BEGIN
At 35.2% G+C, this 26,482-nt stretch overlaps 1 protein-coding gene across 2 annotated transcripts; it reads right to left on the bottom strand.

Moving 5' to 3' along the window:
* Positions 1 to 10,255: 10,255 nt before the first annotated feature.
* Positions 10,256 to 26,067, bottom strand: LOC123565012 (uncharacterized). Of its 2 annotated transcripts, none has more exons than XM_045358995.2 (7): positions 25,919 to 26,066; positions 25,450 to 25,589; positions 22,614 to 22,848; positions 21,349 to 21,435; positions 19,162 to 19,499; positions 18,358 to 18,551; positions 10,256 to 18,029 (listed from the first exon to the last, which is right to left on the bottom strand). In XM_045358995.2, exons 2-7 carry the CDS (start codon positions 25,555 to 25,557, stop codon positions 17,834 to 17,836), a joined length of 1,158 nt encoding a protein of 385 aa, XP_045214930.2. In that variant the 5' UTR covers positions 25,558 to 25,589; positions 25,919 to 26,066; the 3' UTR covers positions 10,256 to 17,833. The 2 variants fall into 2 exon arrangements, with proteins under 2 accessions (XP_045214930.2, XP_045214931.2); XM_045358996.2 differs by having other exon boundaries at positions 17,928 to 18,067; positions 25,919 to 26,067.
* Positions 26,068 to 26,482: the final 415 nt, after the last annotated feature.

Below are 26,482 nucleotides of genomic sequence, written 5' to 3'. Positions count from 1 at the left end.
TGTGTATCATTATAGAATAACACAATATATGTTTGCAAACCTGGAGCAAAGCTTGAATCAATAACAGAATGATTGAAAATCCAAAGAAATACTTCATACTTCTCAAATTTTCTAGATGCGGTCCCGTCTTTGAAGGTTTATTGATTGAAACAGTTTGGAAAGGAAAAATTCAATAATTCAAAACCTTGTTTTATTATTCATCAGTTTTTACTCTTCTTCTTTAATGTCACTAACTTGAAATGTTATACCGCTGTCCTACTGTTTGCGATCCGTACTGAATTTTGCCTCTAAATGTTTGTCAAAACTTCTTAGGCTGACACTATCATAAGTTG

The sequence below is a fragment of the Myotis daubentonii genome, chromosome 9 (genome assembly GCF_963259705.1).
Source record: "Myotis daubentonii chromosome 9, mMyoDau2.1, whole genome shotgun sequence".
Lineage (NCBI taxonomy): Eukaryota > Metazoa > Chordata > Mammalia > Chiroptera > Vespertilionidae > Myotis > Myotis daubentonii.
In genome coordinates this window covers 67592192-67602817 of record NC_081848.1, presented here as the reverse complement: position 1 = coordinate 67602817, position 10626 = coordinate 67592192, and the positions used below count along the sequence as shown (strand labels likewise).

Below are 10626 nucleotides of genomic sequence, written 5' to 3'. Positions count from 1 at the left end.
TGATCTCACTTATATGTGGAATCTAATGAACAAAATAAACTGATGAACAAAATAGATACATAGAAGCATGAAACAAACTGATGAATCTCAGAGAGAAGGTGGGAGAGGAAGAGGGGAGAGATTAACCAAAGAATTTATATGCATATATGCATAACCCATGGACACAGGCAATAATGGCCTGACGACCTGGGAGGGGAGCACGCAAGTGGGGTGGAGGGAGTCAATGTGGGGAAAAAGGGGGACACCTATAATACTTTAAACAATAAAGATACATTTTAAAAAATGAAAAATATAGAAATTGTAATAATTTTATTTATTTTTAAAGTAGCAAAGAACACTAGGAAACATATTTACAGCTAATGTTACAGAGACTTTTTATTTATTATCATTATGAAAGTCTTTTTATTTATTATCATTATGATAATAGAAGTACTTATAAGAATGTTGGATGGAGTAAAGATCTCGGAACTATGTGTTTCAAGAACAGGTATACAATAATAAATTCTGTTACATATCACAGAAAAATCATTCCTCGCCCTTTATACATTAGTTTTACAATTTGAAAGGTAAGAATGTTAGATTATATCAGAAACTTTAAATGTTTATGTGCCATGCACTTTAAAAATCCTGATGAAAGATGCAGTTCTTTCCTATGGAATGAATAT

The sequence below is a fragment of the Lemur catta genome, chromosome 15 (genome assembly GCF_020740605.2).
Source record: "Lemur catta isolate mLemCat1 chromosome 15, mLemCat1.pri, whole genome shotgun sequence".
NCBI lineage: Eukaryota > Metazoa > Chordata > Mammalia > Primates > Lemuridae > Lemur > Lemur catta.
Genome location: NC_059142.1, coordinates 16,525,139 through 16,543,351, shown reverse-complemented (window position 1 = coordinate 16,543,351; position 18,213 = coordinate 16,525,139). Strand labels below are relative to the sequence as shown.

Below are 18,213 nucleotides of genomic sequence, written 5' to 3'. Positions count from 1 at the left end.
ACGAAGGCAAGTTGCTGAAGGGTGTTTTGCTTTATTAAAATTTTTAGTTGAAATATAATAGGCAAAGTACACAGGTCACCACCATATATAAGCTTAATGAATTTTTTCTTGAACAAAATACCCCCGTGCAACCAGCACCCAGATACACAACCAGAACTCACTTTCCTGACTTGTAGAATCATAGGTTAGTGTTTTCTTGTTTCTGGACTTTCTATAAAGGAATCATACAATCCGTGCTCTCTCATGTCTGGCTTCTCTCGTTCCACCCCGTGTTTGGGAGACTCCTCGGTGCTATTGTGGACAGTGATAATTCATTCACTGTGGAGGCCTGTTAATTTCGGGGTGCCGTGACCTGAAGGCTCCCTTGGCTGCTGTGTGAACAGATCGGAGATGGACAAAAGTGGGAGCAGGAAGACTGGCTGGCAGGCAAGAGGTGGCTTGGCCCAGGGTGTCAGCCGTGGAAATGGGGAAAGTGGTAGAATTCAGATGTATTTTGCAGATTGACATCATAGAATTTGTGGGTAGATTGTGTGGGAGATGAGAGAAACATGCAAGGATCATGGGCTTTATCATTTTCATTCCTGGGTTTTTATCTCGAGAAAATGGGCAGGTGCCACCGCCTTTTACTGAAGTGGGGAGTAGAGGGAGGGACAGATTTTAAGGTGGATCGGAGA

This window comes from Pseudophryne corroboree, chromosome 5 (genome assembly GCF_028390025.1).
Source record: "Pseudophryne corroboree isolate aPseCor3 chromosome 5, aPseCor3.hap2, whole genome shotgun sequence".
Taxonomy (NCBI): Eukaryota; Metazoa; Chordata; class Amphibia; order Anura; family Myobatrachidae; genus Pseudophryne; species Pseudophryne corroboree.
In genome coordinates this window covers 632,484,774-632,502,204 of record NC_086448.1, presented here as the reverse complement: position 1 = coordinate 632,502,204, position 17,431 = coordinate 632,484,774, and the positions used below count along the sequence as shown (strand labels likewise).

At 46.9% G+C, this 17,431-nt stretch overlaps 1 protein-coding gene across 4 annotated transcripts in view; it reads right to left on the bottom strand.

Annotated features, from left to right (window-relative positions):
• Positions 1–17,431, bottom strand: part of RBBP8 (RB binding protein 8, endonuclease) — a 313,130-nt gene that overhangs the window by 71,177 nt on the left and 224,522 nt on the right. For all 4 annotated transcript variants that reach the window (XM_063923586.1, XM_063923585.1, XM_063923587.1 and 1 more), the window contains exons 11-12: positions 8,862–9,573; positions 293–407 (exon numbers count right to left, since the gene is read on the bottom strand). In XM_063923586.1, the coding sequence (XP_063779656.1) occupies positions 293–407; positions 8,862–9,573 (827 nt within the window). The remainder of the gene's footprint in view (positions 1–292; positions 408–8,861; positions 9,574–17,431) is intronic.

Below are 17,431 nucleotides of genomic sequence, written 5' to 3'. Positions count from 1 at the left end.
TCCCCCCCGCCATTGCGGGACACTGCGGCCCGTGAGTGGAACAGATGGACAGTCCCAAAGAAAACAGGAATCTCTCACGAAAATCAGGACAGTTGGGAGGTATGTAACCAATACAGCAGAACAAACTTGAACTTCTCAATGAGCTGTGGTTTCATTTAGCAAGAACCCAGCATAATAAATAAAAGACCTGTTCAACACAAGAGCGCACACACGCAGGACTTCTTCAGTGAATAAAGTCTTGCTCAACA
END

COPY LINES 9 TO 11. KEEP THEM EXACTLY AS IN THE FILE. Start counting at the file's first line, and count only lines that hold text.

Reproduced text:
Source record: "Myotis daubentonii chromosome 9, mMyoDau2.1, whole genome shotgun sequence".
Lineage (NCBI taxonomy): Eukaryota > Metazoa > Chordata > Mammalia > Chiroptera > Vespertilionidae > Myotis > Myotis daubentonii.
In genome coordinates this window covers 67592192-67602817 of record NC_081848.1, presented here as the reverse complement: position 1 = coordinate 67602817, position 10626 = coordinate 67592192, and the positions used below count along the sequence as shown (strand labels likewise).